Stroke in Young Adults: Occurrences on the Rise

Radiologists play a key role in accurate diagnosis to ensure immediate treatment

Ali Shaibani, MD
 Jennifer McCarty, MD

Physicians often diagnose an ischemic infarction in adults over the age of 55. Stroke is the fifth leading cause of death and disability in the U.S., and the vast majority (87%) are ischemic. However, just 10% to14% of strokes occur in adults between 18 and 45.

"Seeing a patient under 40 with a stroke is relatively unusual," said Ali Shaibani, MD, chief of neurointerventional radiology and professor of radiology at Northwestern University (NWU) Feinberg School of Medicine in Chicago.

Although the cause is unknown, the incidence of stroke in young adults has been increasing in recent years. In a RadioGraphics review, Jennifer McCarty, MD, reported that ischemic stroke in young adults is emerging as a public health issue and one in which radiologists can play a key role.

"When most people think of stroke, they think of older patients with risk factors like atherosclerotic disease, a history of smoking or chronic issues," said Dr. McCarty, a neuroradiologist and associate professor at McGovern Medical School, part of UTHealth in Houston (UT Houston)." But when we think of young adults, all of that shifts.”


"We're more likely to miss stroke in this population. If you're not looking for a stroke, you may not see it."


Stroke Risk Factors for Young Adults

"Young people don't have the typical chronic large or small vessel disease that we see in older patients," Dr. McCarty said. "It's more likely a cardioembolic clot, which is the number one cause by far, or an acute problem with the blood vessel."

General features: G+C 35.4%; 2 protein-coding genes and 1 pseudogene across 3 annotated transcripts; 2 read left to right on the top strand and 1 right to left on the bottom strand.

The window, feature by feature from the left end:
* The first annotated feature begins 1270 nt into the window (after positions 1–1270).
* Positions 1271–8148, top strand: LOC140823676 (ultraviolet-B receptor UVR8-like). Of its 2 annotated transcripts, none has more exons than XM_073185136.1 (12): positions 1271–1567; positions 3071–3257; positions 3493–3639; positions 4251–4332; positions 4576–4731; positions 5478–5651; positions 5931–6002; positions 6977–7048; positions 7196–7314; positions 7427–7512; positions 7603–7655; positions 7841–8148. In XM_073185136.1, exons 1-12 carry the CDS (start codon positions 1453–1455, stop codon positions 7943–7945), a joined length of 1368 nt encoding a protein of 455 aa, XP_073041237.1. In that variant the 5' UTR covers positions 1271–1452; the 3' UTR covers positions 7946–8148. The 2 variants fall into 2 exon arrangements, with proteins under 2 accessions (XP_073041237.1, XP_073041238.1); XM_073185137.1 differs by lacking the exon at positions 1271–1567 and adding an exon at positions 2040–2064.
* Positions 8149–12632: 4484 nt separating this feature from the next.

Compared to older adults, adults between 18 and 45 have more strokes from a cardioembolic clot (up to 46%), dissection, vasculitis and vasospasm. Dr. McCarty said specific populations, including patients with certain heart conditions and those with hypercoagulable and prothrombotic conditions, are also at increased risk for stroke.           

"Dissection is interesting because there are a lot of different causes, from major or minor traumas to an underlying vascular problem," she said. "We have also seen young adults with unusual and uncommon dissections associated with yoga, a chiropractic adjustment and even golf."          

Although individuals who live sedentary lifestyles early in life are more at risk for the large and small vessel occlusions that affect older adults, it's one of the lesser causes of stroke among young adults.        

"We do see younger adults with ischemic stroke who have had diabetes from a young age and a long history of smoking," Dr. Shaibani said.       

According to Dr. Shaibani, most patients have no risk factors for stroke at all.       

"We're more likely to miss stroke in this population," he said. "If you're not looking for a stroke, you may not see it.

Imaging for Young Adults With Suspected Stroke